English 1A

Do Video Games Make You Smarter?

Jonathan Ramirez English V01A 4, October 2016 Can Video Games Make You Smarter? When I want a way to...

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Jonathan Ramirez

English V01A

4, October 2016

Can Video Games Make You Smarter?

When I want a way to brighten my day I would go to YouTube and look up to watch one of my favorite game commentators, Markiplier. One of the games he plays while commentating over it is Surgeon Simulator. The title is self-explanatory where the player operates on a person and must grab objects on a table with one hand while using their mouse and keyboard. While I’m watching, and laughing along at many failed attempts by Markiplier, a question forms in my mind that I never really thought of before. What if a game like this one can help train me in a real-life scenario if I studied to become a surgeon? Can video games make people smarter? Studies of video games have been shown to help brain improvement and development certain intelligence. They can build friendships and communities to help build a gamer’s confidence. Some of the skills they learned while playing can actually benefit them in the real world. I enjoy playing video games and I have noticed I have gotten better at spotting details a bit better, how to come up with certain strategies to approach a problem, and how to be more open minded. Maybe video games are not a waste of time as previously thought.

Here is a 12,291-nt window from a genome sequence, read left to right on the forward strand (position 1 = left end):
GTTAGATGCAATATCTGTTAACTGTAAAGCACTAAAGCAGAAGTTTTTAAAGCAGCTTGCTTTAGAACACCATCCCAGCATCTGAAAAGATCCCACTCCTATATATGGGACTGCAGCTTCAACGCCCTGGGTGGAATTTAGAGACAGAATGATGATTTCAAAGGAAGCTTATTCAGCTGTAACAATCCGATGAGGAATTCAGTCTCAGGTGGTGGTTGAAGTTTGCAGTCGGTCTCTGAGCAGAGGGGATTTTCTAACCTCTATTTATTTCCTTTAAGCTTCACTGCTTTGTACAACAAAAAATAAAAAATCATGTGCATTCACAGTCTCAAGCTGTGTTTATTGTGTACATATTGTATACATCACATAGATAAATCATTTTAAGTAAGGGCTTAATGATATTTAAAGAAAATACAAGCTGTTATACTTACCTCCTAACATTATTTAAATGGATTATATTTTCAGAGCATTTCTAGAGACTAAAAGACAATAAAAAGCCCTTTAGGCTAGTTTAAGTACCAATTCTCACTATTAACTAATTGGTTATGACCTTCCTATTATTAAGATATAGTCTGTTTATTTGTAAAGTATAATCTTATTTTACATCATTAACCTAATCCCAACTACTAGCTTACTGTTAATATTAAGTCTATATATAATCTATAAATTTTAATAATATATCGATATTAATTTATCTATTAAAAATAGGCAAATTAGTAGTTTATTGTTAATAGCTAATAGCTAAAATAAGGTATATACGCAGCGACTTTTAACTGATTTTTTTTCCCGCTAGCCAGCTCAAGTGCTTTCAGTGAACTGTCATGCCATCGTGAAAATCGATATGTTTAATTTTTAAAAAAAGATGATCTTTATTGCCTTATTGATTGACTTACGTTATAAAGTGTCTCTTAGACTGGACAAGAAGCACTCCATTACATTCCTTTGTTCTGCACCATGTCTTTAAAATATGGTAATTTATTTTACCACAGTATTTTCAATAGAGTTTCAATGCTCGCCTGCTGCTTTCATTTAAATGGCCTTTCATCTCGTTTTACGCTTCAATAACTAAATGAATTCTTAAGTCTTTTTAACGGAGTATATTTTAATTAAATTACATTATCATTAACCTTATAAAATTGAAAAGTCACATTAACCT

In today’s world, it has been a debate if video games are doing anything good for the people who play them. Many will say that it causes players to be lazy and grades to slip for students because they are not focused on their studies. However, there are benefits in playing video games either on a game console or on a cell phone. Video gamers can develop intelligence such as picking out small details, develop mental reasoning, and have a faster response time. Games such as Battlefield, which is a first-person shooter war game, are fast-paced that requires the player to think about their options and how to quickly act on an objective in the game. Small details in games help a gamer find objects easier if they are hard to spot. A similar situation would be if you are working in the dining area of a busy restaurant while being quick with your feet and you need to priorities your options based on what’s the most critical to get done first and what can be done later. A fast-paced video game can assist in way because it can help someone make a mental list in their head to make their experience either in virtual reality or real life, be less troublesome and always on task.